REFERENCE LISTENING ROOM PROJECT



THE ROOM



It took me a long time to finish my dream project, a dedicated reference listening room. Investing the time, money and painstaking efforts into the making of a personal ultimate man cave is surely less of blink affair than acquiring something much more eye-catching like a new upmarket car or high-end watch. In the long run at least for yours truly it was a spot-on decision, both personally fulfilling and business-wise. 

One of the Slovenian most recognized master chefs was once asked in the interview, why the competitors are repeatedly coming to taste his preparations. In a half-joking tone, he replied that they do come with their fancy cars, but those machines cannot blend and smooth the tongue delights in the form of his unforgettable and unmistakable sweets and sauces. His investment in upper echelon kitchen accessories was deliberate and something that let him stick out of the crowd. 

I found this analogy most convenient when I'm asked about the need for a dedicated listening space to my colleagues or readers. And the question pop-up more frequent that one would imagine. 

Of course, there is no such thing as a perfect solution. The point is to work with what is essential and realistically possible. This includes the space, time, funds and nonetheless a one's will to enter into the uncharted territories.

My adventure began with the renovation of my grandfather's house. The first plan was to keep the most of the old walls intact and just rebuilt the new house on top of this foundation. 

Well... As many of us learned over the years, the construction work rarely goes as planned...

The nearby road was rebuild at the same time as the initial construction took part and the heavy compressors' tremors have shaken the foundation so much that all the walls crackled. I had to tear everything apart and start from scratch. As it turned out this was a "happy accident", but one that required way more time and funds to complete from what I've planned to. 

Past 25+ years I've traveled intensively and had the luxury to experience music in various listening rooms, venues, professional studios, and interesting sonic chambers. I've been always inspired by the acoustics of small, historic Italian venues, where acoustics provided one of the kind experience. 

I've dug deeper and went through numerous white papers, writings, essays and talked with many acousticians and owners of the studios, state of the art dedicated listening rooms.  When I've finally connected the dots I've distinguish a particularly and common trait. It turned out that it was something that has intrigued and interested me from childhood; the Golden ratio/Fibonacci sequence.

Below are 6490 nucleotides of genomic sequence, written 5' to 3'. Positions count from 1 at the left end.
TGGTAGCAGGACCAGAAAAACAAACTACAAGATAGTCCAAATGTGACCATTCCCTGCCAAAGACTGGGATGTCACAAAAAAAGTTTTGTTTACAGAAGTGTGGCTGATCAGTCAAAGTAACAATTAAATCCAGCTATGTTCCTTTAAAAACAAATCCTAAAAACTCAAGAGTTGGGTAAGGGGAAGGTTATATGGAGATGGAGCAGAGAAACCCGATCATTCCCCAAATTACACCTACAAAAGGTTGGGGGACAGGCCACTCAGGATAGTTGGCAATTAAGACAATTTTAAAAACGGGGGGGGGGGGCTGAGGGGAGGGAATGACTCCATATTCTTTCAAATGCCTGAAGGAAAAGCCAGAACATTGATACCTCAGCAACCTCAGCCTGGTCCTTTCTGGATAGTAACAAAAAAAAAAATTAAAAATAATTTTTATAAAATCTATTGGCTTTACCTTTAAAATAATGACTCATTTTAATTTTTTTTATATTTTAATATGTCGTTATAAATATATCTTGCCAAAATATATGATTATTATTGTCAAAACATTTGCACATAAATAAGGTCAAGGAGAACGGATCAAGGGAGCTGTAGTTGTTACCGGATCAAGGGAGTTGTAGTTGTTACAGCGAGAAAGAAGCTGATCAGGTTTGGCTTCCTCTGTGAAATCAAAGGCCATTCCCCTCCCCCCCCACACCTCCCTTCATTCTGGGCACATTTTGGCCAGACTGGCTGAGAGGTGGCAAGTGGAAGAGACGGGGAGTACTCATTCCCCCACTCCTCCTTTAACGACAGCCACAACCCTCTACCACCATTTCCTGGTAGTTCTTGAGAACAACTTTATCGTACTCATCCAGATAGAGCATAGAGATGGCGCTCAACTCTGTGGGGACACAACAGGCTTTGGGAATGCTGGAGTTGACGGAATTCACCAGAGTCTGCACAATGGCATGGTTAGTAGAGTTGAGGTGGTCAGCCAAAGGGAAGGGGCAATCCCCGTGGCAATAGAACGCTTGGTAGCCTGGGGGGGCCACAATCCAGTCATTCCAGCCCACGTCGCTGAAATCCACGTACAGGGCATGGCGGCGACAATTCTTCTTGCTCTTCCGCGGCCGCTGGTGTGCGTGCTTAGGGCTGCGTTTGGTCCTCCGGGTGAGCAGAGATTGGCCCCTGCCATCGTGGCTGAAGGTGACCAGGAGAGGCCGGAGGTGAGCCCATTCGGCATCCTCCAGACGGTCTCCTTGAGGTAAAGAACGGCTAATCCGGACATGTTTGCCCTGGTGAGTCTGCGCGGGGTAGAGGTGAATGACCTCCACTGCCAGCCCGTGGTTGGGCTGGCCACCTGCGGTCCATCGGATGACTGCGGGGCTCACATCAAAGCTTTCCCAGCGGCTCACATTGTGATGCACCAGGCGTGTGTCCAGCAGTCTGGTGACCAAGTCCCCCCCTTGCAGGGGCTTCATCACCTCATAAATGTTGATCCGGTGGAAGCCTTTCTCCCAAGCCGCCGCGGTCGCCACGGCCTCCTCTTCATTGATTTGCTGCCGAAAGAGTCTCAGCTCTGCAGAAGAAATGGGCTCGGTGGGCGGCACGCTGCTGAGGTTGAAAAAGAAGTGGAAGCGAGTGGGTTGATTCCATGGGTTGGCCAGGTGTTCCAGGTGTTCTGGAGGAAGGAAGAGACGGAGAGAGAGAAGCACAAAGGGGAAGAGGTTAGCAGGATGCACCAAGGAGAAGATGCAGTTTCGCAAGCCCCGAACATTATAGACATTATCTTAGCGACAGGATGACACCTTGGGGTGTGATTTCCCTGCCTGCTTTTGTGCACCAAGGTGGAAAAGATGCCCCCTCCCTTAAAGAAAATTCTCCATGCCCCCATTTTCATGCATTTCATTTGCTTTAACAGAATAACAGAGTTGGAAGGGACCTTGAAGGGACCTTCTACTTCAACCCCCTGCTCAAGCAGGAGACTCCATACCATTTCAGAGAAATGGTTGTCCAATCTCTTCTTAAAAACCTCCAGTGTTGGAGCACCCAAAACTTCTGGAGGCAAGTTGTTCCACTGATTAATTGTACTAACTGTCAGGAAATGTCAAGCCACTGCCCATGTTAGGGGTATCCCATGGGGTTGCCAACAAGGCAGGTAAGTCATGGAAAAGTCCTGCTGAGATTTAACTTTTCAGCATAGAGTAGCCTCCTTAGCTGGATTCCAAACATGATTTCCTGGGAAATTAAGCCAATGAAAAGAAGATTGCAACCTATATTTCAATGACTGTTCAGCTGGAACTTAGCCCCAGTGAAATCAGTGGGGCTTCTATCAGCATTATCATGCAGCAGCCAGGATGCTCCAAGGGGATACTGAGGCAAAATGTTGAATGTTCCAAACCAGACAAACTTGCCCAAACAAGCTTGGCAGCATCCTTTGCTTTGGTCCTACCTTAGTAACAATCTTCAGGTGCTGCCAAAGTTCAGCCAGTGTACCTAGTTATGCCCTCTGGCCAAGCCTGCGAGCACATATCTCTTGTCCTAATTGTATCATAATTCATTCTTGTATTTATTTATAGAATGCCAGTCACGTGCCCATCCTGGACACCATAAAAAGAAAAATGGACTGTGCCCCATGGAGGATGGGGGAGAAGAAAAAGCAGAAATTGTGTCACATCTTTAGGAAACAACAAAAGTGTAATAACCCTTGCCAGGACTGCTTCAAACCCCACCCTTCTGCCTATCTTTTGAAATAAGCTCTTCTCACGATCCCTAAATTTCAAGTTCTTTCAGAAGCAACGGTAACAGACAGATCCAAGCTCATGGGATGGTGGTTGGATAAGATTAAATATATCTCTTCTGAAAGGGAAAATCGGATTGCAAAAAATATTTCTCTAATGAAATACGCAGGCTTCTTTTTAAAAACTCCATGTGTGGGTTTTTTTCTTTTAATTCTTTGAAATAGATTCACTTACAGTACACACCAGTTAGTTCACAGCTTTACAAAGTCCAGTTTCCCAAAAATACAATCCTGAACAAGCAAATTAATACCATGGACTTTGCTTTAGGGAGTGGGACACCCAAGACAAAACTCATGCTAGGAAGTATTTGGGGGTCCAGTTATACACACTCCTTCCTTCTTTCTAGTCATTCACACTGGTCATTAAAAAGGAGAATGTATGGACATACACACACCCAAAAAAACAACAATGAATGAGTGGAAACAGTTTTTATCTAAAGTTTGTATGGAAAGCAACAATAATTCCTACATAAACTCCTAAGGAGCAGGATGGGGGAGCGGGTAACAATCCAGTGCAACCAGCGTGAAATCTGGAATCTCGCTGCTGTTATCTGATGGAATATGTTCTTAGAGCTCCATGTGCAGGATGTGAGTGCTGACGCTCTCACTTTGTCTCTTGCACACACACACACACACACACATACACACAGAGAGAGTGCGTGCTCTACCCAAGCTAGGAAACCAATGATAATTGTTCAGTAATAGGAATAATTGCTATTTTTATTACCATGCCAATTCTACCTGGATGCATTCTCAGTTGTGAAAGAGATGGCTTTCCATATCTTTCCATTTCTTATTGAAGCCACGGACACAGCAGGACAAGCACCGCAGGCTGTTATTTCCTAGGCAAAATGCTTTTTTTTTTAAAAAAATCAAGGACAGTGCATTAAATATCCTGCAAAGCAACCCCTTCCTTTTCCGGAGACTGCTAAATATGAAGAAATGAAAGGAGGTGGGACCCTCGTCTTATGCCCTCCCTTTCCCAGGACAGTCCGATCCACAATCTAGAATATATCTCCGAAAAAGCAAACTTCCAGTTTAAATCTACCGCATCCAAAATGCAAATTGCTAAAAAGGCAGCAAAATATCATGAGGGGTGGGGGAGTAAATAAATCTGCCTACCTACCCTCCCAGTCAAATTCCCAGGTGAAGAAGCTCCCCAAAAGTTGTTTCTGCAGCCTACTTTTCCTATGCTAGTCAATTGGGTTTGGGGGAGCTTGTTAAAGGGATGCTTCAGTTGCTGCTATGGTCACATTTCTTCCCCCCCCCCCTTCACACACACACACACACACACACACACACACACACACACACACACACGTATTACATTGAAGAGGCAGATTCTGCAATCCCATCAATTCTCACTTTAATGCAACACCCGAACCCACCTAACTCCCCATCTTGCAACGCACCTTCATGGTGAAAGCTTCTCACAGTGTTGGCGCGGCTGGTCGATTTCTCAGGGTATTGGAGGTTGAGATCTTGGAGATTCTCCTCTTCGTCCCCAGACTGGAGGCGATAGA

Most of the acoustic spaces that left a profound and lingering impression on me were considerably or entirely based on this specific math. From that the ground zero all of the measures and applicable room size calculations were based on the Golden ratio. 

According to what I've could work with the room size was finalized with the following measures: 5.4 m (wide) 8.2 m (length) 3.16 m (height).

All the walls are made of brick wall construction with special acoustic plaster overlay. I've almost gone with full concrete walls, but at the final check-up of the project, two or three similar undertakings (one at the audio manufacturer) were designed in this way. The result was (using their words) horrific and one of the clients who committed to such a plan decided to tear down the listening space entirely as with was unbearable to deal with the lower register, mid and upper-bass frequencies booming and wobbliness.  

So I've stopped for a while and prolonged my research. I've also hired professionals from various fields of acoustics and they all proposed the clay red bricks as the final material for the walls. Bricks act as semi absorbers for the lower frequencies and some of the spaces I was most impressed with (what I've discovered almost a bit too late) were entirely made with them. A personal point taken about asking too many questions. I've asked too little...

I wanted the absolute left and right room mirroring with perfectly identical side arrangement. The first idea was the acoustical curtains that were moveable along the complete 8.2 wall length. And for a while, this was a practical and workable solution.

All the walls in the room are already covered by the special plaster compound that involves lately discovered sound-absorbing paint. This solution doesn't solve all the reflections issues, but it does work to a certain extend. So once I've spent prolonged time with different top tier speakers, I've started to experiment. First by moving the speakers around the room, then by moving and at last removing the acoustical curtains.